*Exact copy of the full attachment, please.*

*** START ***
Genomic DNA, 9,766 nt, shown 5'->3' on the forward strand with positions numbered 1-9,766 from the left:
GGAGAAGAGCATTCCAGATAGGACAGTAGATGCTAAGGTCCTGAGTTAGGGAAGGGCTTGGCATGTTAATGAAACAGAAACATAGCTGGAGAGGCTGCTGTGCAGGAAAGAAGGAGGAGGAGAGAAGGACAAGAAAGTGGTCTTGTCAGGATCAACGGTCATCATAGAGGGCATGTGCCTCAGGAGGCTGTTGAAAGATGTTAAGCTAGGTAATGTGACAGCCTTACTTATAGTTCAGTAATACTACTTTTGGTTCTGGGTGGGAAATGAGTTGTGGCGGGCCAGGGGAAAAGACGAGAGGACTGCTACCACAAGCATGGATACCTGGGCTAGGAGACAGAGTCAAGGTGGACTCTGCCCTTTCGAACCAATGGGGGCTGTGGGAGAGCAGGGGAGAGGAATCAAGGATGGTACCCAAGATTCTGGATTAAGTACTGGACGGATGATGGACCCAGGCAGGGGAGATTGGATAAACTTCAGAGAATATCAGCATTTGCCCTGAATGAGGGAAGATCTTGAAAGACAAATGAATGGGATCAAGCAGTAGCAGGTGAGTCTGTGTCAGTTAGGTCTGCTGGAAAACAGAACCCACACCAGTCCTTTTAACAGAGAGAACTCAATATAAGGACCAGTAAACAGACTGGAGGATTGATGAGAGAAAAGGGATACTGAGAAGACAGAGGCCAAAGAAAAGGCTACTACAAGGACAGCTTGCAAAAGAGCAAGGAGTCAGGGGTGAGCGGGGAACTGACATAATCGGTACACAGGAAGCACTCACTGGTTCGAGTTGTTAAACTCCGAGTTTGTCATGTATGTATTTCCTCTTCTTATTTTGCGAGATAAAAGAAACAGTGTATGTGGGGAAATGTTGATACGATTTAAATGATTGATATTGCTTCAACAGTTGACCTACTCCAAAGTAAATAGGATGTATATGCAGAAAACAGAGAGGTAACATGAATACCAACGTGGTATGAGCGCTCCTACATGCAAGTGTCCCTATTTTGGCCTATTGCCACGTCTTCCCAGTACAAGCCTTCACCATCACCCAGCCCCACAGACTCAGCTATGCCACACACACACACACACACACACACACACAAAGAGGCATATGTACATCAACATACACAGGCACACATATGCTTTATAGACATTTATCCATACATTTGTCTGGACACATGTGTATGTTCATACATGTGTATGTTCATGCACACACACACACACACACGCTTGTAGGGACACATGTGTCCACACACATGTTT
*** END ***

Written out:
Genomic DNA, 9,766 nt, shown 5'->3' on the forward strand with positions numbered 1-9,766 from the left:
GGAGAAGAGCATTCCAGATAGGACAGTAGATGCTAAGGTCCTGAGTTAGGGAAGGGCTTGGCATGTTAATGAAACAGAAACATAGCTGGAGAGGCTGCTGTGCAGGAAAGAAGGAGGAGGAGAGAAGGACAAGAAAGTGGTCTTGTCAGGATCAACGGTCATCATAGAGGGCATGTGCCTCAGGAGGCTGTTGAAAGATGTTAAGCTAGGTAATGTGACAGCCTTACTTATAGTTCAGTAATACTACTTTTGGTTCTGGGTGGGAAATGAGTTGTGGCGGGCCAGGGGAAAAGACGAGAGGACTGCTACCACAAGCATGGATACCTGGGCTAGGAGACAGAGTCAAGGTGGACTCTGCCCTTTCGAACCAATGGGGGCTGTGGGAGAGCAGGGGAGAGGAATCAAGGATGGTACCCAAGATTCTGGATTAAGTACTGGACGGATGATGGACCCAGGCAGGGGAGATTGGATAAACTTCAGAGAATATCAGCATTTGCCCTGAATGAGGGAAGATCTTGAAAGACAAATGAATGGGATCAAGCAGTAGCAGGTGAGTCTGTGTCAGTTAGGTCTGCTGGAAAACAGAACCCACACCAGTCCTTTTAACAGAGAGAACTCAATATAAGGACCAGTAAACAGACTGGAGGATTGATGAGAGAAAAGGGATACTGAGAAGACAGAGGCCAAAGAAAAGGCTACTACAAGGACAGCTTGCAAAAGAGCAAGGAGTCAGGGGTGAGCGGGGAACTGACATAATCGGTACACAGGAAGCACTCACTGGTTCGAGTTGTTAAACTCCGAGTTTGTCATGTATGTATTTCCTCTTCTTATTTTGCGAGATAAAAGAAACAGTGTATGTGGGGAAATGTTGATACGATTTAAATGATTGATATTGCTTCAACAGTTGACCTACTCCAAAGTAAATAGGATGTATATGCAGAAAACAGAGAGGTAACATGAATACCAACGTGGTATGAGCGCTCCTACATGCAAGTGTCCCTATTTTGGCCTATTGCCACGTCTTCCCAGTACAAGCCTTCACCATCACCCAGCCCCACAGACTCAGCTATGCCACACACACACACACACACACACACACACAAAGAGGCATATGTACATCAACATACACAGGCACACATATGCTTTATAGACATTTATCCATACATTTGTCTGGACACATGTGTATGTTCATACATGTGTATGTTCATGCACACACACACACACACACGCTTGTAGGGACACATGTGTCCACACACATGTTT